Memorandum by Mr. C. Tyler Wood, Deputy to the Assistant Secretary of State for Economic Affairs, to the Under Secretary of State (Lovett)

Subject: Canadian Dollar Problem

The present status of the Canadian dollar problem may be summarized as follows:

Import restrictions will be imposed by the Canadian Government next Tuesday, November 18. The restrictions will be aimed chiefly against consumer goods and luxury items, many of which will be prohibited entirely. Capital goods will in general be subject to quotas of 200% to 300% of pre-war levels. There will be no legal or outright discrimination against the United States although by selection the restrictions will hit chiefly goods from the United States. The restrictions are intended to save a net of $175 million per annum. Details are being closely guarded by the Canadians although they have told us about the general range and scope of the restrictions.

Loan from the Export-Import Bank to the Canadian Government in the amount of $300 million has been agreed to,1 subject to certain conditions including the provision that Canada will borrow (perhaps $200 million) in the private market. (Copies of letters exchanged between the Canadians and the Bank are attached as tab A.2)

Exchange of notes will be completed tomorrow, November 15, we hope by you and Ambassador Wrong. (Attached as tab B is a suggested informal statement which you might wish to make to Ambassador Wrong at the time.2) The exchange is required chiefly because the U.S. has to agree not to invoke the 1938 Trade Agreement against the Canadian import restrictions, which would be a violation of the Agreement. (Copies of the proposed notes, the text of which has been widely cleared in the Department and by the Departments of the [Page 131]Treasury, Commerce, and Agriculture, and by the Canadians at Ottawa, are attached as tab C.3)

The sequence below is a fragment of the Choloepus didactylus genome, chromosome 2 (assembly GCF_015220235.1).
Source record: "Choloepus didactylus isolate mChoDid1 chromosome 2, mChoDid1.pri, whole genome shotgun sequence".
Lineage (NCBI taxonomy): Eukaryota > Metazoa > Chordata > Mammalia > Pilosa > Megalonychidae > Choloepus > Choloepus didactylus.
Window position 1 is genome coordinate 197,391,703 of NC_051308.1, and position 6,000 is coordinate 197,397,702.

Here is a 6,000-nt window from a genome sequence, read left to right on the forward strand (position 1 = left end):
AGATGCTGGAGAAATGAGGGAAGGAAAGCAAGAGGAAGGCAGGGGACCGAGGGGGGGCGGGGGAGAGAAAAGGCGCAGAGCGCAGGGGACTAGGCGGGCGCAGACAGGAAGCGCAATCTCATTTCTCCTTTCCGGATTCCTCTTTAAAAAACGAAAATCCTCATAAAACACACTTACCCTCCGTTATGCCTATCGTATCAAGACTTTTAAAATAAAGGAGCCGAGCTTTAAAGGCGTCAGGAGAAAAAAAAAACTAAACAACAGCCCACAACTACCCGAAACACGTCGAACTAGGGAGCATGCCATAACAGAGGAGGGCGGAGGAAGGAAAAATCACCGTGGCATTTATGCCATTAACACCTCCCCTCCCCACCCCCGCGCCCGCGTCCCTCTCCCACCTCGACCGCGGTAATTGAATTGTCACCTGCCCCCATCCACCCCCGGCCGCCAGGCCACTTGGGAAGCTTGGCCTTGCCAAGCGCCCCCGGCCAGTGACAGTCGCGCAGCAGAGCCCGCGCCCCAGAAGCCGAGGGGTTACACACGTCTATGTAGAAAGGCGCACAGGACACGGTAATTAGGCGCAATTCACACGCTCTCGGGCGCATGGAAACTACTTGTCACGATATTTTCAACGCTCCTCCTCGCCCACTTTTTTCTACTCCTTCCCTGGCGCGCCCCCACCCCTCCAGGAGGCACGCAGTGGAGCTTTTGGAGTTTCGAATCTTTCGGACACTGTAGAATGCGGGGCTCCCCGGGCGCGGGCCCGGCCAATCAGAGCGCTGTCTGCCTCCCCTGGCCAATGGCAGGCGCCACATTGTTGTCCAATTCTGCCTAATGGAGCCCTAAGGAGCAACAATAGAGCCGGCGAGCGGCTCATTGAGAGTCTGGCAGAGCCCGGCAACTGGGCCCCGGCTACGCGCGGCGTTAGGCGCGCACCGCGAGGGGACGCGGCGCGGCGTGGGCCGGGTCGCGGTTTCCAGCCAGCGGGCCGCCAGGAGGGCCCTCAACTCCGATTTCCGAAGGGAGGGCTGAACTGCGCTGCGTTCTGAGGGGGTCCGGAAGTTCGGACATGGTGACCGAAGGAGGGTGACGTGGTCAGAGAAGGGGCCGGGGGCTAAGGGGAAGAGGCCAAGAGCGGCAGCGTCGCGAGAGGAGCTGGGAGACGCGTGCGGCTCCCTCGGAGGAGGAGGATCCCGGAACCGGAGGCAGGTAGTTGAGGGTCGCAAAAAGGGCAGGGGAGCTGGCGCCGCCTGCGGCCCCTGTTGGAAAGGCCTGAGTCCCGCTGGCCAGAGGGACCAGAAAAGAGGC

Announcements relating to the Canadian import restrictions will be made at Ottawa and Washington on the evening of Monday, November 17, simultaneously with the announcement concerning the Geneva Agreement. Prime Minister King, who is in London for the Royal wedding, will broadcast concerning the achievements at Geneva and will be followed immediately on the air by Finance Minister Abbott at Ottawa, who will tell about the import restrictions. Needless to say, both sides have had the gravest misgivings about the timing but the Canadian decision has been taken and there is no help for it. (A copy of the announcement to be made by the Department is attached hereto as tab D.4) This announcement has been widely cleared in the Department, in the Departments of the Treasury, Agriculture, Commerce, and by the Canadians. It takes the line that we understand the difficulties of the Canadian situation and appreciate the necessity for the imposition of Canadian import controls; it expresses the hope that the controls will be lifted as soon as possible and touches upon our agreement not to invoke the 1938 Trade Agreement.

C. Tyler Wood
  1. Mr. A. B. Foster, Assistant Chief of the Division of British Commonwealth Affairs, added the following marginal notation: “Mr. Ness of OFD states that the loan of $300 million was specifically approved by the NAC on November 8, 1947.”
  2. Not found in Department of State files.
  3. Not found in Department of State files.
  4. Not found in Department of State files; presumably reference is to the aide-mémoire included in the Department’s press release of November 17 and printed infra.
  5. Not found in Department of State files. Presumably this announcement is the statement published in the Department’s press release of November 17, the first paragraph of which is printed infra.